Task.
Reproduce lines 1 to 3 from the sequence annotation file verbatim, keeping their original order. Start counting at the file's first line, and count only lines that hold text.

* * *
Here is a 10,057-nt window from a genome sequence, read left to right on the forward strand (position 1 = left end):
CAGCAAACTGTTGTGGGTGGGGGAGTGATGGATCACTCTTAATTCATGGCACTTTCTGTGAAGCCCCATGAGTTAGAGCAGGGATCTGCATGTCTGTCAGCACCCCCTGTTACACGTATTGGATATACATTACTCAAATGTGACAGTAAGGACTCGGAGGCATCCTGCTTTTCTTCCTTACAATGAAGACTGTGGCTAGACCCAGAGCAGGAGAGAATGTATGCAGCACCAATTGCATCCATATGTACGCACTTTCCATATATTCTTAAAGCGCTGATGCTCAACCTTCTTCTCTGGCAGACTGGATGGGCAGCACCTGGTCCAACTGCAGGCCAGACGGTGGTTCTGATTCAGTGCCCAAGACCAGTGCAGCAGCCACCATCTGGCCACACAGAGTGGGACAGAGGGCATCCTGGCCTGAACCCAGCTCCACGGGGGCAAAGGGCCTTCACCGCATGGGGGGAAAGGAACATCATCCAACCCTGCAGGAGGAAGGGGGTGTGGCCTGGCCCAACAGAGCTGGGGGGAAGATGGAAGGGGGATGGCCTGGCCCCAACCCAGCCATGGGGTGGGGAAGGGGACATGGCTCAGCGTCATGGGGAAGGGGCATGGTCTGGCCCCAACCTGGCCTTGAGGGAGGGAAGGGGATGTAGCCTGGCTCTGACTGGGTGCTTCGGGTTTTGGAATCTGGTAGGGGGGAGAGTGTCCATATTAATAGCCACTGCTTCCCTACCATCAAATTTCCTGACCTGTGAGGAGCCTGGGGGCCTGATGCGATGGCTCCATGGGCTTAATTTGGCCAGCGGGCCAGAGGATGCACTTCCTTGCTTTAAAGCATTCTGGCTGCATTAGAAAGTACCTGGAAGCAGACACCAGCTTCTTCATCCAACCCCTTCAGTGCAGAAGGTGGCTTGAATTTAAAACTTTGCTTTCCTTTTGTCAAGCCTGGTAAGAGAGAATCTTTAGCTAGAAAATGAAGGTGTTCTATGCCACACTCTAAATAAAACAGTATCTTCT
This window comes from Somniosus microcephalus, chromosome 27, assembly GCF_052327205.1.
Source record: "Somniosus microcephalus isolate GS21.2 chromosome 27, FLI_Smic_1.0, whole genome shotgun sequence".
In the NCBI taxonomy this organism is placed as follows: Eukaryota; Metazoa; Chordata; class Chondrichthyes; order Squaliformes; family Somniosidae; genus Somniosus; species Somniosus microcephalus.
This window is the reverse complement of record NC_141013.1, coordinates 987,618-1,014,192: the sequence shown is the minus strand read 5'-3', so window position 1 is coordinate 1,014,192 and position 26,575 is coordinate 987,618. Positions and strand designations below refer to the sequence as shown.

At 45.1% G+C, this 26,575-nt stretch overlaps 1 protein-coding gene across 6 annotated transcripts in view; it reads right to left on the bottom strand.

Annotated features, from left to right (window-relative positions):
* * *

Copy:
Here is a 10,057-nt window from a genome sequence, read left to right on the forward strand (position 1 = left end):
CAGCAAACTGTTGTGGGTGGGGGAGTGATGGATCACTCTTAATTCATGGCACTTTCTGTGAAGCCCCATGAGTTAGAGCAGGGATCTGCATGTCTGTCAGCACCCCCTGTTACACGTATTGGATATACATTACTCAAATGTGACAGTAAGGACTCGGAGGCATCCTGCTTTTCTTCCTTACAATGAAGACTGTGGCTAGACCCAGAGCAGGAGAGAATGTATGCAGCACCAATTGCATCCATATGTACGCACTTTCCATATATTCTTAAAGCGCTGATGCTCAACCTTCTTCTCTGGCAGACTGGATGGGCAGCACCTGGTCCAACTGCAGGCCAGACGGTGGTTCTGATTCAGTGCCCAAGACCAGTGCAGCAGCCACCATCTGGCCACACAGAGTGGGACAGAGGGCATCCTGGCCTGAACCCAGCTCCACGGGGGCAAAGGGCCTTCACCGCATGGGGGGAAAGGAACATCATCCAACCCTGCAGGAGGAAGGGGGTGTGGCCTGGCCCAACAGAGCTGGGGGGAAGATGGAAGGGGGATGGCCTGGCCCCAACCCAGCCATGGGGTGGGGAAGGGGACATGGCTCAGCGTCATGGGGAAGGGGCATGGTCTGGCCCCAACCTGGCCTTGAGGGAGGGAAGGGGATGTAGCCTGGCTCTGACTGGGTGCTTCGGGTTTTGGAATCTGGTAGGGGGGAGAGTGTCCATATTAATAGCCACTGCTTCCCTACCATCAAATTTCCTGACCTGTGAGGAGCCTGGGGGCCTGATGCGATGGCTCCATGGGCTTAATTTGGCCAGCGGGCCAGAGGATGCACTTCCTTGCTTTAAAGCATTCTGGCTGCATTAGAAAGTACCTGGAAGCAGACACCAGCTTCTTCATCCAACCCCTTCAGTGCAGAAGGTGGCTTGAATTTAAAACTTTGCTTTCCTTTTGTCAAGCCTGGTAAGAGAGAATCTTTAGCTAGAAAATGAAGGTGTTCTATGCCACACTCTAAATAAAACAGTATCTTCT
This window comes from Somniosus microcephalus, chromosome 27, assembly GCF_052327205.1.